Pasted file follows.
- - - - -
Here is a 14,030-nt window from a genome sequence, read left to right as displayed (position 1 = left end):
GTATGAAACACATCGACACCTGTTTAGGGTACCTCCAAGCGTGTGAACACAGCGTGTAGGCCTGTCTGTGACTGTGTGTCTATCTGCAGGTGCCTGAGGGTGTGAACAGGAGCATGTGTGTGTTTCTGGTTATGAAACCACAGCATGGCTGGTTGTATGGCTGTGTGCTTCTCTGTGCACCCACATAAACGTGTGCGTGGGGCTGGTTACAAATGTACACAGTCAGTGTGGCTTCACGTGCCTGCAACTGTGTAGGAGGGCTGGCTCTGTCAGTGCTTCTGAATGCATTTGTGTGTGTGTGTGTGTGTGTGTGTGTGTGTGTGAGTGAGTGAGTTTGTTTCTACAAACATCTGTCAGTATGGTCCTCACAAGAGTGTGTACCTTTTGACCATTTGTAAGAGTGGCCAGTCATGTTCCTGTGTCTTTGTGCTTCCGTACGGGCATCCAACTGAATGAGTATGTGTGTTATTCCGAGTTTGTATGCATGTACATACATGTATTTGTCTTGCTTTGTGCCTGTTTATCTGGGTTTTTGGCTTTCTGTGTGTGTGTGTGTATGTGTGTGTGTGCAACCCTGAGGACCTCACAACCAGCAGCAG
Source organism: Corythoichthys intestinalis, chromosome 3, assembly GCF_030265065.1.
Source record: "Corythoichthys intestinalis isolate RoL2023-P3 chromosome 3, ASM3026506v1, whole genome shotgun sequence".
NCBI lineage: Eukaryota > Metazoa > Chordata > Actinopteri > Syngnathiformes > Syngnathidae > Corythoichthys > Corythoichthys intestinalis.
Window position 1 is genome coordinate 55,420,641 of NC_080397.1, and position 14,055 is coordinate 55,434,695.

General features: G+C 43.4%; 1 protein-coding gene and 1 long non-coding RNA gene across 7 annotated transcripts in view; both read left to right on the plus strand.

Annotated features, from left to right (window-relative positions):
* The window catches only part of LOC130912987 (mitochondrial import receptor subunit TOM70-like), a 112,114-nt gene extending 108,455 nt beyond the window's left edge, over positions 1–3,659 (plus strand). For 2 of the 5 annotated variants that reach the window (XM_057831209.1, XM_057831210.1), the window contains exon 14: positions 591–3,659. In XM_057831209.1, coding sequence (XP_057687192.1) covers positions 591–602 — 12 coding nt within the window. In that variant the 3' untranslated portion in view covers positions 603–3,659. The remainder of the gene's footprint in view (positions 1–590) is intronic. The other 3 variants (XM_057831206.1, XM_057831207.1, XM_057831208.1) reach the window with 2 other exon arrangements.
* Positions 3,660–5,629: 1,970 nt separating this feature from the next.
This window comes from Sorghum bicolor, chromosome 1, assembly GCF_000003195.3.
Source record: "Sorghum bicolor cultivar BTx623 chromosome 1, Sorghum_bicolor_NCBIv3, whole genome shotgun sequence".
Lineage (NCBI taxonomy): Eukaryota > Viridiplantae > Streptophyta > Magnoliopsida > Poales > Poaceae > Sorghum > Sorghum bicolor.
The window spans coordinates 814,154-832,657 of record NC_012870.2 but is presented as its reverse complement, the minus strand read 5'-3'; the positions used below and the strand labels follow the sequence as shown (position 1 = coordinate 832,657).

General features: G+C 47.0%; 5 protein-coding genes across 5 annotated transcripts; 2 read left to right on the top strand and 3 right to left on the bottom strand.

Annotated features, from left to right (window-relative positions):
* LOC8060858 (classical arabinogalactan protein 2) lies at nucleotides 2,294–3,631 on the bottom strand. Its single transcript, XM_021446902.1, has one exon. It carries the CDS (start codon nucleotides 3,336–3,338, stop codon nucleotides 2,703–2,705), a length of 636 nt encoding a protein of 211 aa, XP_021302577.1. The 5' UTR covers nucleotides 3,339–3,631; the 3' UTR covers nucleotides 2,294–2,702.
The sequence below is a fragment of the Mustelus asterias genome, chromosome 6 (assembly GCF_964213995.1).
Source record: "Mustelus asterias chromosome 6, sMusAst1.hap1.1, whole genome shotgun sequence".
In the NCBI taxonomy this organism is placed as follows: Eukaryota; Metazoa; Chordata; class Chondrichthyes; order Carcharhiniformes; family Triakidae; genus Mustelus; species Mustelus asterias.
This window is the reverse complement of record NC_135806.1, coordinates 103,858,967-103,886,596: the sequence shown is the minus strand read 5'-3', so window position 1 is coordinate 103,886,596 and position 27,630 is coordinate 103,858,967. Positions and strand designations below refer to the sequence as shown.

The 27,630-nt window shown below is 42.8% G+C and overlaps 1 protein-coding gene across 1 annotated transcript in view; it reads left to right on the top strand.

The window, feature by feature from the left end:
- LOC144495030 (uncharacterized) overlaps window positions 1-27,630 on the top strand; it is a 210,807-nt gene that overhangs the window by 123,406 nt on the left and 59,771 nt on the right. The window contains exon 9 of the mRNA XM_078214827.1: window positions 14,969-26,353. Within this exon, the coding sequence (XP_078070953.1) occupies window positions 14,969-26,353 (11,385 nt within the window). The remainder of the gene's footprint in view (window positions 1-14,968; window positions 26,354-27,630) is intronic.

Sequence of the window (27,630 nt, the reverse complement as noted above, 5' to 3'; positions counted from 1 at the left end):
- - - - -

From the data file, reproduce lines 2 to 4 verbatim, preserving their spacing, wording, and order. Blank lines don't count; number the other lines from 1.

GTATGAAACACATCGACACCTGTTTAGGGTACCTCCAAGCGTGTGAACACAGCGTGTAGGCCTGTCTGTGACTGTGTGTCTATCTGCAGGTGCCTGAGGGTGTGAACAGGAGCATGTGTGTGTTTCTGGTTATGAAACCACAGCATGGCTGGTTGTATGGCTGTGTGCTTCTCTGTGCACCCACATAAACGTGTGCGTGGGGCTGGTTACAAATGTACACAGTCAGTGTGGCTTCACGTGCCTGCAACTGTGTAGGAGGGCTGGCTCTGTCAGTGCTTCTGAATGCATTTGTGTGTGTGTGTGTGTGTGTGTGTGTGTGTGTGAGTGAGTGAGTTTGTTTCTACAAACATCTGTCAGTATGGTCCTCACAAGAGTGTGTACCTTTTGACCATTTGTAAGAGTGGCCAGTCATGTTCCTGTGTCTTTGTGCTTCCGTACGGGCATCCAACTGAATGAGTATGTGTGTTATTCCGAGTTTGTATGCATGTACATACATGTATTTGTCTTGCTTTGTGCCTGTTTATCTGGGTTTTTGGCTTTCTGTGTGTGTGTGTGTATGTGTGTGTGTGCAACCCTGAGGACCTCACAACCAGCAGCAG
Source organism: Corythoichthys intestinalis, chromosome 3, assembly GCF_030265065.1.
Source record: "Corythoichthys intestinalis isolate RoL2023-P3 chromosome 3, ASM3026506v1, whole genome shotgun sequence".